Scotland’s largest salt barn is open for business as part of the huge operation that aims to keep Scotland’s trunk road network moving during the winter months.
The new facility at our depot in Polmadie can hold 17,500 tonnes of salt, and acts as a strategic asset to help treat the trunk roads in the south west of Scotland. The building also harvests rainwater for use in brine production and solar energy to offset the carbon footprint of our operations.
Improvements continue to be made to the wider winter service, building on lessons learned during previous years. The winter service fleet has been expanded and now features over 230 gritters operating from over 40 depots around the trunk road network, as well as incident response vehicles, and includes an enhanced patrol provision around parts of the network.
We have refined our route-specific snow plans for key routes, such as the M8, M74, M77 and M80, with the help of our Operating Companies and Police Scotland. We are also using specialist footway spreaders to improve accessibility around parts of the trunk road network.
Minister for Transport Graeme Dey said:
“Our teams have once again worked hard throughout the year to learn lessons from last year and bring an improved winter service to our trunk road network. We now have Scotland’s largest salt barn to call upon, which not only holds a huge amount of salt but also harvests rainwater for brine production.
“The relationships between Transport Scotland and key partners, like Police Scotland and the Met Office, will continue to play a vital role, allowing us to respond quickly and effectively to winter weather events.
“I’d also urge motorists to play their part when the worst of the conditions move in. Make sure your vehicle is prepared and plan your journey before you set off. Traffic Scotland is a great source of information, with updates on the trunk road network on its mobile site – my.trafficscotland.org – as well its twitter page @trafficscotland and internet radio broadcasts. The ever-popular gritter tracker is also back again, allowing you to follow the named gritters providing treatments and patrols around the country.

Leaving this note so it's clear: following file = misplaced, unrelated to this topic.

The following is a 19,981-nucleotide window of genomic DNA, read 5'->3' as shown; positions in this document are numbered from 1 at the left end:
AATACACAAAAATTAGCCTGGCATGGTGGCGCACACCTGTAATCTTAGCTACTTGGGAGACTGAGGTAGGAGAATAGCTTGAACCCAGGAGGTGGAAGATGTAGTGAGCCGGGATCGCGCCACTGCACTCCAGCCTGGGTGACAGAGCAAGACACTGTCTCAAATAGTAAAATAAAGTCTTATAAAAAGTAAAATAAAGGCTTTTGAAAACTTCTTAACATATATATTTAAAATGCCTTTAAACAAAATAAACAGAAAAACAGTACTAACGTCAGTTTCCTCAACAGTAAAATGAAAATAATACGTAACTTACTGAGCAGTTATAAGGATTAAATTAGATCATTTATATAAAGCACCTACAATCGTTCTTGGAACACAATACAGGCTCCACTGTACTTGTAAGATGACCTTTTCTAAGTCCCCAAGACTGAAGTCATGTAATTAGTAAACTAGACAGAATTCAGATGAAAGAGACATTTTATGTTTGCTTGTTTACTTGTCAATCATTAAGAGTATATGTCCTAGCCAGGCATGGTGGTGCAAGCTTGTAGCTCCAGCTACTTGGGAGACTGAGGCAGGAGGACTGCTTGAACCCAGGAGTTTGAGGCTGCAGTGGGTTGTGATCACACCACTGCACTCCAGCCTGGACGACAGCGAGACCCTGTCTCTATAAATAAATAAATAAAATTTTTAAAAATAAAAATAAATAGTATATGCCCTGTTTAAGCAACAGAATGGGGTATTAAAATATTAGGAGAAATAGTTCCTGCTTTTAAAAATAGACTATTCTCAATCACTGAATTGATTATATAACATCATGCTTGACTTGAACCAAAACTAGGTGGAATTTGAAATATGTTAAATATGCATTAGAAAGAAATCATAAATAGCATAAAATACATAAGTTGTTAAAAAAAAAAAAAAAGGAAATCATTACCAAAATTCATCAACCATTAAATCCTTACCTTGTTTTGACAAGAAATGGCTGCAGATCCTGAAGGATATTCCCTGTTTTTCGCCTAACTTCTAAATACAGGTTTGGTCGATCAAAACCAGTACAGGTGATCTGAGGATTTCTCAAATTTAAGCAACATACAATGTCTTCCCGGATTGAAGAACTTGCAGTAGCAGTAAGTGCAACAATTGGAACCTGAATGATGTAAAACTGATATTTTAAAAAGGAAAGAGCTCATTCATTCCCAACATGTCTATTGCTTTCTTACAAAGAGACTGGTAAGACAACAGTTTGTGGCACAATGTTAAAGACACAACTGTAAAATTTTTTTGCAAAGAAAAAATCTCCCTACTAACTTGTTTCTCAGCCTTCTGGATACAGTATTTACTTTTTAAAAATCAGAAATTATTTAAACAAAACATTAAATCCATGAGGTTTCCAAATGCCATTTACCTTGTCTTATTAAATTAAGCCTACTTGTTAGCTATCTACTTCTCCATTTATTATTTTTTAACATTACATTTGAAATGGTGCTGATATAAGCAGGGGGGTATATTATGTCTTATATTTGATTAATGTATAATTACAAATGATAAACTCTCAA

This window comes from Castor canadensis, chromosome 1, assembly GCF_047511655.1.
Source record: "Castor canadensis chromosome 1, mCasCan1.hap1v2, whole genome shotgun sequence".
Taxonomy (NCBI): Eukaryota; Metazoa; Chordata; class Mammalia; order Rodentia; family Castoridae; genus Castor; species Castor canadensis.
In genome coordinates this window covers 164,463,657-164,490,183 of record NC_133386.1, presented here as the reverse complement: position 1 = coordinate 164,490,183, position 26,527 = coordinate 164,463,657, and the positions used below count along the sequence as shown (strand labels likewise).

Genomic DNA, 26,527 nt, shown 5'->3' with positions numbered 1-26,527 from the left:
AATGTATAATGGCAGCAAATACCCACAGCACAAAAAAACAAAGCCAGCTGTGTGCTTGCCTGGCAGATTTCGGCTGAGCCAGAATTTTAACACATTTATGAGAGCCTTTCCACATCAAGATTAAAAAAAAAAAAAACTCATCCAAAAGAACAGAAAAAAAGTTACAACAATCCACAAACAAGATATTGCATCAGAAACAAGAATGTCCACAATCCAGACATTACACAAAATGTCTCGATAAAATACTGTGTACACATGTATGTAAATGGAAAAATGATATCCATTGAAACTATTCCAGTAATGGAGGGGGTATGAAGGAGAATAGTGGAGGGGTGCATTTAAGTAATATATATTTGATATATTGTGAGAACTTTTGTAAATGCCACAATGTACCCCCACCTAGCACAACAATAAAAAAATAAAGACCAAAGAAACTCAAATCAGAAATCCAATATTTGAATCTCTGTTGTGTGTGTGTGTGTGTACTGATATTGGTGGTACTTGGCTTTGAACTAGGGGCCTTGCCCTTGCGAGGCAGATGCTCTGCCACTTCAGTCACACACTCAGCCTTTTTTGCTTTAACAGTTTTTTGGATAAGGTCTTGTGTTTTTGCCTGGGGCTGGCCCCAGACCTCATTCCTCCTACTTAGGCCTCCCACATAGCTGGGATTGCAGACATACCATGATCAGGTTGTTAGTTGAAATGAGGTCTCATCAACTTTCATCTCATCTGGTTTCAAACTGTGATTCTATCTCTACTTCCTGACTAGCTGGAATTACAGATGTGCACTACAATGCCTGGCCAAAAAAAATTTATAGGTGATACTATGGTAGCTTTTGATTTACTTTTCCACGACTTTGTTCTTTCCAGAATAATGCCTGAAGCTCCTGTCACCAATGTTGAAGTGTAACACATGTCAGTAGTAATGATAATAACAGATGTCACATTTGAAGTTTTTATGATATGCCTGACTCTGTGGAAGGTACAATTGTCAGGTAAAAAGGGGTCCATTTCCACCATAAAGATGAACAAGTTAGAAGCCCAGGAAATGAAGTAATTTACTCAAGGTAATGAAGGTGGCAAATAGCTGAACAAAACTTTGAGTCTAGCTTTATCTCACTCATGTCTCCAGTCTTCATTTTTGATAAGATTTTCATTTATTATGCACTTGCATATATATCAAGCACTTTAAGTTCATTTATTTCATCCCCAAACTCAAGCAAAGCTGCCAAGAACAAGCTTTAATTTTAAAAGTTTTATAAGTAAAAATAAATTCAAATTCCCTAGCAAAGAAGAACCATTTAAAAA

“While we can’t stop the weather, we can all be prepared for when the worst of the winter conditions move in and help keep Scotland moving.”
Superintendent Simon Bradshaw, Deputy Head of Road Policing Division, said:
“This time of year has the potential to cause some disruption to the road network as wintry conditions arrive and we work closely with agencies to support their efforts in keeping motorists moving on Scotland’s roads during the winter.
“Before driving, ensure your vehicle is in good condition and plan ahead, including having an alternative route in case of closures or delays. Transport Scotland, the Met Office and SEPA websites and social media channels have valuable information about weather and road disruptions and we would encourage people to check these sites before setting off on their journey.
“If you do experience wintry conditions on the roads, please slow down and drive to the conditions.”
Jon Dutton, Head of Transport at the Met Office, said:
“We’re looking forward to working again with Transport Scotland over the winter season and bringing our weather expertise to help prepare for the worst of the winter weather, and keep the trunk network moving. Winters in the UK usually includes a wide variety of weather and this winter looks to be no exception.”